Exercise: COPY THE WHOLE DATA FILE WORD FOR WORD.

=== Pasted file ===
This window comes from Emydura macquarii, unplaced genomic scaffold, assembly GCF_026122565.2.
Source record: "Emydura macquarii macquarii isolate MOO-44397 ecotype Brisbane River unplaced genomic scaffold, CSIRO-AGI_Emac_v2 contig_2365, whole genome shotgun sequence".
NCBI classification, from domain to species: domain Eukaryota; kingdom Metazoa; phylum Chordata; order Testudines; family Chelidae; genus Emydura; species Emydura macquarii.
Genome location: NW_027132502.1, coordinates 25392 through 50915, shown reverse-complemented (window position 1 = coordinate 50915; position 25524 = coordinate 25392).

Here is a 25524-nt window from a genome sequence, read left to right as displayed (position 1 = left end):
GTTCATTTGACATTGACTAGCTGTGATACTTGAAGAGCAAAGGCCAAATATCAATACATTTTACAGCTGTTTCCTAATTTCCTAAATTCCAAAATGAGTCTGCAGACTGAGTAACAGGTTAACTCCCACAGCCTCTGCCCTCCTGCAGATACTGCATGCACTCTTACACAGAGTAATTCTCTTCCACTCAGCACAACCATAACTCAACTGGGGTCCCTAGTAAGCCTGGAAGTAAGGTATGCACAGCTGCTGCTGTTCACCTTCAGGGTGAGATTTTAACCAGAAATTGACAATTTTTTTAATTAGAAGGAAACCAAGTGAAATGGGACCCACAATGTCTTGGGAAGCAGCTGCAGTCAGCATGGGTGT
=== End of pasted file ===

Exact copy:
This window comes from Emydura macquarii, unplaced genomic scaffold, assembly GCF_026122565.2.
Source record: "Emydura macquarii macquarii isolate MOO-44397 ecotype Brisbane River unplaced genomic scaffold, CSIRO-AGI_Emac_v2 contig_2365, whole genome shotgun sequence".
NCBI classification, from domain to species: domain Eukaryota; kingdom Metazoa; phylum Chordata; order Testudines; family Chelidae; genus Emydura; species Emydura macquarii.
Genome location: NW_027132502.1, coordinates 25392 through 50915, shown reverse-complemented (window position 1 = coordinate 50915; position 25524 = coordinate 25392).

Here is a 25524-nt window from a genome sequence, read left to right as displayed (position 1 = left end):
GTTCATTTGACATTGACTAGCTGTGATACTTGAAGAGCAAAGGCCAAATATCAATACATTTTACAGCTGTTTCCTAATTTCCTAAATTCCAAAATGAGTCTGCAGACTGAGTAACAGGTTAACTCCCACAGCCTCTGCCCTCCTGCAGATACTGCATGCACTCTTACACAGAGTAATTCTCTTCCACTCAGCACAACCATAACTCAACTGGGGTCCCTAGTAAGCCTGGAAGTAAGGTATGCACAGCTGCTGCTGTTCACCTTCAGGGTGAGATTTTAACCAGAAATTGACAATTTTTTTAATTAGAAGGAAACCAAGTGAAATGGGACCCACAATGTCTTGGGAAGCAGCTGCAGTCAGCATGGGTGT